Is risk protection important?
Yes. Low-cost term life insurance for periods up through your planned retirement age, is critical for many people. Life insurance helps protect against the risk of a premature death of one of the spouses. General rule-of-thumb is to buy enough insurance coverage to pay for three key future expenses that the insured would have faced: 1) pay off the home mortgage, 2) allow the surviving spouse to not work for as much as two years while he/she is grieving, and 3) pay for college costs for children. Even if you have group life insurance through your employer, it is likely not enough to cover these liabilities. Your need for life insurance may decline over time and should be re-evaluated periodically. Just as important as life insurance is disability insurance. You are more likely to have an injury or illness that interrupts your income than you are to die prematurely. Again, it may be wise to add on to employer-provided disability insurance with a personal policy that can move with you and not be tied to your employment throughout your career.
Should you move up from a starter home to a nicer residence?
For some people, this question starts a step earlier; should I rent or buy a home? But, if you’ve had some financial success in your career, you’ve likely purchased a home before your 40s and may now wonder if it is the right home long-term or if you can afford to move upmarket. If you are not already adequately funding retirement savings, college savings and an emergency cash reserve, then the answer is that you should stay where you are. It can be tempting to think about moving to a new neighborhood, but remember that in addition to the purchase price of the home, you are likely resetting your mortgage for a new, longer term and increasing your property tax and insurance bills. Most people also find when they move that they want new or different furniture or fixtures for the new home and the expenses climb a little bit more. It’s nice to use the leverage of a lender’s money to buy a home in an environment where prices can be expected to appreciate. But remember that home equity is generally illiquid and there are risk and costs in using your home as a cash machine to fund goals rather than having separate savings for your non-residential expenses.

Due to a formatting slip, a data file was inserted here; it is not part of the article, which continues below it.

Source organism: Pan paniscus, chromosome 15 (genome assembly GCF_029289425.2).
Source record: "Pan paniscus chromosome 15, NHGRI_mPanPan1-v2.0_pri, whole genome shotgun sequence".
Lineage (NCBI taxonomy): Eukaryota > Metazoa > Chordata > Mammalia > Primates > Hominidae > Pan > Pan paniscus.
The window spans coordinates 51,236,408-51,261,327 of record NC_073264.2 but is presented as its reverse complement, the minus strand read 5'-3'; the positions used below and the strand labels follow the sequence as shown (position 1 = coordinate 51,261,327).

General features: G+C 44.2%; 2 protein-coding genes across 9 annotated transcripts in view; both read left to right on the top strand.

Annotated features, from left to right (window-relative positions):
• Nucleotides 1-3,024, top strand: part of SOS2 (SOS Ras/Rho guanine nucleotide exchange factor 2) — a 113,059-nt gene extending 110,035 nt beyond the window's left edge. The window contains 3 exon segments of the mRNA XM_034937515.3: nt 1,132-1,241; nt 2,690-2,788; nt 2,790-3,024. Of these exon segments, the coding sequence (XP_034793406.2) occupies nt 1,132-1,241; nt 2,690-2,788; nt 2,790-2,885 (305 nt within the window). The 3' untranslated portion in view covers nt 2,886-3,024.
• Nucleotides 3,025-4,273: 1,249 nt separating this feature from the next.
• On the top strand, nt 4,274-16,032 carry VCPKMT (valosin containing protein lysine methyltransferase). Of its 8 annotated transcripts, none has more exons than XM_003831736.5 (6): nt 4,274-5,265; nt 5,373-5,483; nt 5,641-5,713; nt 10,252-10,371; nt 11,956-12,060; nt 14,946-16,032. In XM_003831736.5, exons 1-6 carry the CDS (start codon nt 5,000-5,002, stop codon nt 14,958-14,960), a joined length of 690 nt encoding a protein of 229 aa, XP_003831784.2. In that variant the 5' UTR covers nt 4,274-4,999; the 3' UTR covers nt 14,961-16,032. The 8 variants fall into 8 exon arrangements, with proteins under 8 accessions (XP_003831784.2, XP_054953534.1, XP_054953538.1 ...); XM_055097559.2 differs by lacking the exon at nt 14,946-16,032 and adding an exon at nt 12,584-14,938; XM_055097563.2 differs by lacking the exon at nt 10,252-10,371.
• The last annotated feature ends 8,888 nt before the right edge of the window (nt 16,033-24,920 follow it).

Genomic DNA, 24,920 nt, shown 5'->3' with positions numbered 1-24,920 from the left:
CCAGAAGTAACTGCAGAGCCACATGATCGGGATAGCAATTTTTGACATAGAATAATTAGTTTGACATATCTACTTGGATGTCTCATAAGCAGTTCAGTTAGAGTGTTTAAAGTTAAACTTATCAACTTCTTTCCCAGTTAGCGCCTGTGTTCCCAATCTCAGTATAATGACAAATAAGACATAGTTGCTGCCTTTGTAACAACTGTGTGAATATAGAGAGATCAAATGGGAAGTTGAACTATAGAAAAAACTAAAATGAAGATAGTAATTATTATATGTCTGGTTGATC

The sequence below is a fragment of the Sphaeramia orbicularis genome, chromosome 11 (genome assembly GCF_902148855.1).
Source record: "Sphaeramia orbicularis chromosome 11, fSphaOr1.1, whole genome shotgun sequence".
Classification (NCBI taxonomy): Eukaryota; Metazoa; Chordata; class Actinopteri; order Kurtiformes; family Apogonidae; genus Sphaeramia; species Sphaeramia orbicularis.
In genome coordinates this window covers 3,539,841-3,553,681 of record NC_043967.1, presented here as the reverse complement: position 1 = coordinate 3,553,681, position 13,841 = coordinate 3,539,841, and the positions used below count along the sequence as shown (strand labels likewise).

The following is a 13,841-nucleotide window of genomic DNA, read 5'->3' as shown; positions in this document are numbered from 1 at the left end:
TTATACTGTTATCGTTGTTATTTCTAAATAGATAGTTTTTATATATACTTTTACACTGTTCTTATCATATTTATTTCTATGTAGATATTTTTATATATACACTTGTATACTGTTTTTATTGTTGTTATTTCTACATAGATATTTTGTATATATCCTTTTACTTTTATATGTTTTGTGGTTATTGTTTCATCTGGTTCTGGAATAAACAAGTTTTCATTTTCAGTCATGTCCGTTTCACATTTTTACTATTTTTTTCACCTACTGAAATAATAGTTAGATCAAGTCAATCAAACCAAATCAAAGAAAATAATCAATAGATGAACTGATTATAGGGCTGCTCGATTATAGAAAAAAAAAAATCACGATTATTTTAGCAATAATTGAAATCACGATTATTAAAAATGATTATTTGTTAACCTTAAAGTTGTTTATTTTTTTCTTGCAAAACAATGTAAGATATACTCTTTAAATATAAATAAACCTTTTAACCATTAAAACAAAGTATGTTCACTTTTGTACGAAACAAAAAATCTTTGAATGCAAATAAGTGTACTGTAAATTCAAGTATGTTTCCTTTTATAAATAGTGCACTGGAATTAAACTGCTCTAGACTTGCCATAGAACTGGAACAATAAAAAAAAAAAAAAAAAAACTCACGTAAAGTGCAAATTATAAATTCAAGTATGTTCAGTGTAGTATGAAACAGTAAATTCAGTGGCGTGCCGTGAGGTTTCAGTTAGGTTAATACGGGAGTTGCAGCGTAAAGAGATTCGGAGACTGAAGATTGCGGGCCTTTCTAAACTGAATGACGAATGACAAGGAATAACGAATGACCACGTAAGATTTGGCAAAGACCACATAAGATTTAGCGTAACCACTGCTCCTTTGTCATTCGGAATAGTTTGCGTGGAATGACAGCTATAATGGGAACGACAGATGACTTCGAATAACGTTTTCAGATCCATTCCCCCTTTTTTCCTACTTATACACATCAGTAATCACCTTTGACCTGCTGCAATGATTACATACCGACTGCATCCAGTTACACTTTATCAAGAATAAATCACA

Should I have a financial plan?
Most people in their 40s don’t have a written set of goals and a way to analyze their progress toward them. Going through the process of creating a financial plan can be beneficial, because it allows people to establish goals for saving and investing, gives them better ideas of when and how they can afford to retire and helps predict how much annual income they could have in retirement. In some ways, a financial plan is more valuable to a 40-something than to someone near retirement, because the plan could identify several ways to influence financial security while you still have a lot of time to maximize it.
Additional questions to consider:
- Are your parents financially secure? Will you need to assist them in any way as they age? Can you expect any inheritance?
- Are my wife and I in sync with our goals, savings vs. spending and expectations for how we want to live and what we value?
- Have you completed a will, health care directive and any other necessary estate planning documents?